Travel insurance following stroke

Travelling after a stroke? Find out how you can get travel insurance.

We’re reader-supported and may be paid when you visit links to partner sites. We don’t compare all products in the market, but we’re working on it!

Important:

Travel insurance rules continue to change as a result of the coronavirus pandemic. We’re working hard to keep up and make sure our guides are up to date, however some information may not be accurate during the pandemic. It’s even more important to double-check all details that matter to you before taking out cover. Please know that some policies may not be available through Finder at this time. Here are some helpful tips:
    • If you're buying a policy today, it's unlikely that you'll be covered for border closures
    • If your travel plans go against government advice, your policy will most likely be voided and you won't be covered
    warningFinally, some good news! Travel is picking up, so some insurers have started offering cover again. Just remember, you won't be covered for any pandemic related claims if you do take out domestic travel insurance.

    A stroke is a medical emergency that occurs when the blood supply to part of your brain is reduced. As stroke is a serious condition, most travel insurance brands won't automatically cover stroke.

    Get quotes for travel insurance that considers all pre-existing conditions

    So how can I get cover for stroke?

    If you’ve previously suffered a stroke and any resulting complications, this will have an effect on your ability to qualify for travel insurance cover. A stroke is considered to be a pre-existing medical condition, so you’ll need to:

    • Declare it to your insurer and allow yourself to be medically assessed.
    • Pay the additional premium required
    • Follow any new conditions e.g. no travel to Africa

    How are strokes treated by different travel insurance companies?

    While many insurers will offer you cover when you declare, if the stroke occurred (or you received treatment for it) within a specified time frame prior to you taking out travel insurance, any claims relating to stroke may be excluded from cover.

    BrandNo cover if the stroke has occurred in this periodCondition detailsApply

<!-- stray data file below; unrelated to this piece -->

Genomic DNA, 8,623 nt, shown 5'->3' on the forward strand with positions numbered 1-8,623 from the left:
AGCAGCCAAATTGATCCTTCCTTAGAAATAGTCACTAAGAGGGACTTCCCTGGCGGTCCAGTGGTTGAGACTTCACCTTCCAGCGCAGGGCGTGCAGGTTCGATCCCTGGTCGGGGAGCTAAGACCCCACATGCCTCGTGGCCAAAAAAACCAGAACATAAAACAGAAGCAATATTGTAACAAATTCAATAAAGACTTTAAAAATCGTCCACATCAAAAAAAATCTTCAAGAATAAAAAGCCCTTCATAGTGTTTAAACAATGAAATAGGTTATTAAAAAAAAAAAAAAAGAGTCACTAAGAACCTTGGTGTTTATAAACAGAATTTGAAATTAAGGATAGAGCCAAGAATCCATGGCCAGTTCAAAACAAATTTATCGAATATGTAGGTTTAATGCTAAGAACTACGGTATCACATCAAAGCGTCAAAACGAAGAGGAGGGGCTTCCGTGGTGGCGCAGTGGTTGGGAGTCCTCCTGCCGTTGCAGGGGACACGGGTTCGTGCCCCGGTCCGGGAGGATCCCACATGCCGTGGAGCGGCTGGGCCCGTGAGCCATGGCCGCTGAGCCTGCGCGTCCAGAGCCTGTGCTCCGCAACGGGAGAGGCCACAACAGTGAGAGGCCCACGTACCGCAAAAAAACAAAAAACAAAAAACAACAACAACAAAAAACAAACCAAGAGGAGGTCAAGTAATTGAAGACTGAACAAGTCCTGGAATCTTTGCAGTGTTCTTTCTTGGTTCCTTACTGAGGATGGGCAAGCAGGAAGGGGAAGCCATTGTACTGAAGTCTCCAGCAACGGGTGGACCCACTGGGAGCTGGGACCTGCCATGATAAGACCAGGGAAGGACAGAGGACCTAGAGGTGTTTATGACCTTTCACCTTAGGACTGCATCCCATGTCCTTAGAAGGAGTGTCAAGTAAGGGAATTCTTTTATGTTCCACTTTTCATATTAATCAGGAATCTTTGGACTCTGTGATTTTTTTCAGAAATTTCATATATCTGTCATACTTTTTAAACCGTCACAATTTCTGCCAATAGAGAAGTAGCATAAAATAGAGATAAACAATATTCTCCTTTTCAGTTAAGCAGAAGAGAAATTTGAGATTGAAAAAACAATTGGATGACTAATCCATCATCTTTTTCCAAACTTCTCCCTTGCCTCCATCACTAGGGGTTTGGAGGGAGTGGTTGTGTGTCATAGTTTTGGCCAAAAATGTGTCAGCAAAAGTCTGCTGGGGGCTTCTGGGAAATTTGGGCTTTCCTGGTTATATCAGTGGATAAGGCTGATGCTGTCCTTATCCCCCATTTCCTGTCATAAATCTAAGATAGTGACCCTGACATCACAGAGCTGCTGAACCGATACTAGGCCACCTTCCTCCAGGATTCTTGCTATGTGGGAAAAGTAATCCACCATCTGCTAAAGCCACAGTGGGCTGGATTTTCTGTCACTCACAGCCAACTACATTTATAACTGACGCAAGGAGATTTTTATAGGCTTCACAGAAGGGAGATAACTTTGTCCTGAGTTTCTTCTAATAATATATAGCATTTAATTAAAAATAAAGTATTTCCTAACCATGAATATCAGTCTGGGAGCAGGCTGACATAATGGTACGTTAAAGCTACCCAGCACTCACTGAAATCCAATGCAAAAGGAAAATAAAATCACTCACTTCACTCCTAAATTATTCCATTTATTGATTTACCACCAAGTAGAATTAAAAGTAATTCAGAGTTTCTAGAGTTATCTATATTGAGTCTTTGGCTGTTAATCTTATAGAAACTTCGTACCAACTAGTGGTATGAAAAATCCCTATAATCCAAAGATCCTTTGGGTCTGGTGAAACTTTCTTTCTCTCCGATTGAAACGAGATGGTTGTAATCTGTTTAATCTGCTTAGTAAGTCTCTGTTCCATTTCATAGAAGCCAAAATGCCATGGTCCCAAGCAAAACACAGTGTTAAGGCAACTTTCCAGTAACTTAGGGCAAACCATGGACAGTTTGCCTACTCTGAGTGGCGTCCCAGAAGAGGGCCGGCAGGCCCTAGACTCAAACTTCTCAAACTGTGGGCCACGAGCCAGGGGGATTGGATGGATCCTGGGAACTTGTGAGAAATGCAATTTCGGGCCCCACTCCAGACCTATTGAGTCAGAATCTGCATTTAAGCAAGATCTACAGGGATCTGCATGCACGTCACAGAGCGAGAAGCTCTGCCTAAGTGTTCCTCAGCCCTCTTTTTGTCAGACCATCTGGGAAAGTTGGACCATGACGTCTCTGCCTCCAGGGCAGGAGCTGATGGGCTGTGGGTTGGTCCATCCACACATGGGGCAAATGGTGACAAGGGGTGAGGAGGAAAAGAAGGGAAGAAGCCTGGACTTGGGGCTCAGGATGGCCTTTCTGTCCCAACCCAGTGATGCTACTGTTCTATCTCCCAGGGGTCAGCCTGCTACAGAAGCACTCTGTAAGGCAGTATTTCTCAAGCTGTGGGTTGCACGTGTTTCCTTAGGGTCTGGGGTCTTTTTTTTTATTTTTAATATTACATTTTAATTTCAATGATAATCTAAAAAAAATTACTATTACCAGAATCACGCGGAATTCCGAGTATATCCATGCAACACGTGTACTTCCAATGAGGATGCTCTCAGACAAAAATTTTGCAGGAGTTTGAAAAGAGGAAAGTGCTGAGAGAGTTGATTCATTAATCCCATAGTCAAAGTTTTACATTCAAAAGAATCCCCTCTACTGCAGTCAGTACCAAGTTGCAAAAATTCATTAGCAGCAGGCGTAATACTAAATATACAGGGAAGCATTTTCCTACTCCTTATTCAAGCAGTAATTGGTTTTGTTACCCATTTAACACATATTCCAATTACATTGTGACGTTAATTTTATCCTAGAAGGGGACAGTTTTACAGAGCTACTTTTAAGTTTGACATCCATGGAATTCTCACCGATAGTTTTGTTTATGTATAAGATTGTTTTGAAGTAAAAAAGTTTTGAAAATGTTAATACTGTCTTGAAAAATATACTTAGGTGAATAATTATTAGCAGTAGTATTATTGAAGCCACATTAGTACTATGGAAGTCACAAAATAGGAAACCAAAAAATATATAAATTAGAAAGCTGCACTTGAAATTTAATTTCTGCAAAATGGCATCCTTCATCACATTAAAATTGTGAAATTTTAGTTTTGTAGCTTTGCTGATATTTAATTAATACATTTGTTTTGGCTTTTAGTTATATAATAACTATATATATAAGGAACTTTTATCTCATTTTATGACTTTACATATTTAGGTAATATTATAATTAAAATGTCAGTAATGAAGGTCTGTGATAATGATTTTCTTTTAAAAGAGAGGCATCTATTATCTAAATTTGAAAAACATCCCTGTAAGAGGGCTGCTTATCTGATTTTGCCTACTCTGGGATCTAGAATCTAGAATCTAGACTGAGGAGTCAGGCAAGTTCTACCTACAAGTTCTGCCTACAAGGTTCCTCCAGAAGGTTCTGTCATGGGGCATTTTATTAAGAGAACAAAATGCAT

Budget Direct Travel Insurance

    Budget Direct

    Past 5 yearsNo cover if the stroke occurred or any if you have received treatment, medication or medical advice for stroke in the past five years.
    InsureandGo

    Insureandgo

    Past 5 yearsNo cover if the stroke occurred or any if you have received treatment, medication or medical advice for stroke in the past five years.
    Tick Travel Insurance

    Tick Travel

    Past 5 yearsNo cover if the stroke occurred or if medication has been taken for stroke in the past five years.
    travel insurance saver logo

    Travel Insurance Saver

    No period statedYou can declare your condition with a medical assessment.
    Travel Insuranz

    Travel Insuranz

    Past 12 monthsNo cover if stroke occurred or medication required within past 12 months.
    Virgin Money

    Virgin Money

    No period statedYour specific condition and medication must be assessed by Virgin.

    How do insurers define stroke?

    Stroke is classed as a high-risk existing medical condition by travel insurers, which means it will need to be assessed before an insurer will offer you cover. Some insurers refer to stroke as a cerebrovascular accident (CVA) or transient ischaemic attack (TIA).

    Why do I need to tell my insurer if I have had stroke?

    It’s vital that you tell your insurer of any pre-existing medical conditions, including stroke, when you apply for cover. Each insurer will provide its own definition of what is considered to be a pre-existing condition, and stroke always fits the bill.

    Insurance providers need to know about your medical history so that they can decide whether or not to offer you cover and then set your premiums at an appropriate level. If you fail to disclose any health condition to your insurer, any claims that result from that condition could be refused and your policy may be cancelled.

    How do I declare my condition?

    Each insurer has its own process for when you want to declare a pre-existing medical condition. This may include:

    • Answering questions about your medical history when applying online or over the phone
    • Completing an online self-assessment process regarding your medical condition
    • Providing reports about your condition from your doctor or specialist
    • Undergoing a medical examination or testing

    Important questions about stroke medication and cover

    Am I covered I currently take medication for stroke?

    One of the most common medications prescribed to stroke sufferers is blood thinning medication. This includes

    • Warfarin
    • Coumadin
    • Jantoven
    • Marevan
    • Waran